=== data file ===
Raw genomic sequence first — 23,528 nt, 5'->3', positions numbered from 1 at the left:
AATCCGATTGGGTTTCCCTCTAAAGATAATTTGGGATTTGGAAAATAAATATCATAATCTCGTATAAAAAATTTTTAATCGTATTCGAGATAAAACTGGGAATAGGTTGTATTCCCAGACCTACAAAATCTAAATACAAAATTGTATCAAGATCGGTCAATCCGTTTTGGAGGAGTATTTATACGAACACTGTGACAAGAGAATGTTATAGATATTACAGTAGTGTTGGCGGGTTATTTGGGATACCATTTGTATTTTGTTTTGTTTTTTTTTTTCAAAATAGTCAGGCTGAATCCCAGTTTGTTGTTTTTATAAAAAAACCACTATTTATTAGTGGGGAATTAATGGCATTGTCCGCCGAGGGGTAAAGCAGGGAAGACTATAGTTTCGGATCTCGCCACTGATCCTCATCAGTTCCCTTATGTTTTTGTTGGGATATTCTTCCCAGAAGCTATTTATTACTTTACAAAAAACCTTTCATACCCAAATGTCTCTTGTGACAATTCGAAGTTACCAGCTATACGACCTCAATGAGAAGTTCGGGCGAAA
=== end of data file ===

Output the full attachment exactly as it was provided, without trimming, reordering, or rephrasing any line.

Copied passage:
Raw genomic sequence first — 23,528 nt, 5'->3', positions numbered from 1 at the left:
AATCCGATTGGGTTTCCCTCTAAAGATAATTTGGGATTTGGAAAATAAATATCATAATCTCGTATAAAAAATTTTTAATCGTATTCGAGATAAAACTGGGAATAGGTTGTATTCCCAGACCTACAAAATCTAAATACAAAATTGTATCAAGATCGGTCAATCCGTTTTGGAGGAGTATTTATACGAACACTGTGACAAGAGAATGTTATAGATATTACAGTAGTGTTGGCGGGTTATTTGGGATACCATTTGTATTTTGTTTTGTTTTTTTTTTTCAAAATAGTCAGGCTGAATCCCAGTTTGTTGTTTTTATAAAAAAACCACTATTTATTAGTGGGGAATTAATGGCATTGTCCGCCGAGGGGTAAAGCAGGGAAGACTATAGTTTCGGATCTCGCCACTGATCCTCATCAGTTCCCTTATGTTTTTGTTGGGATATTCTTCCCAGAAGCTATTTATTACTTTACAAAAAACCTTTCATACCCAAATGTCTCTTGTGACAATTCGAAGTTACCAGCTATACGACCTCAATGAGAAGTTCGGGCGAAA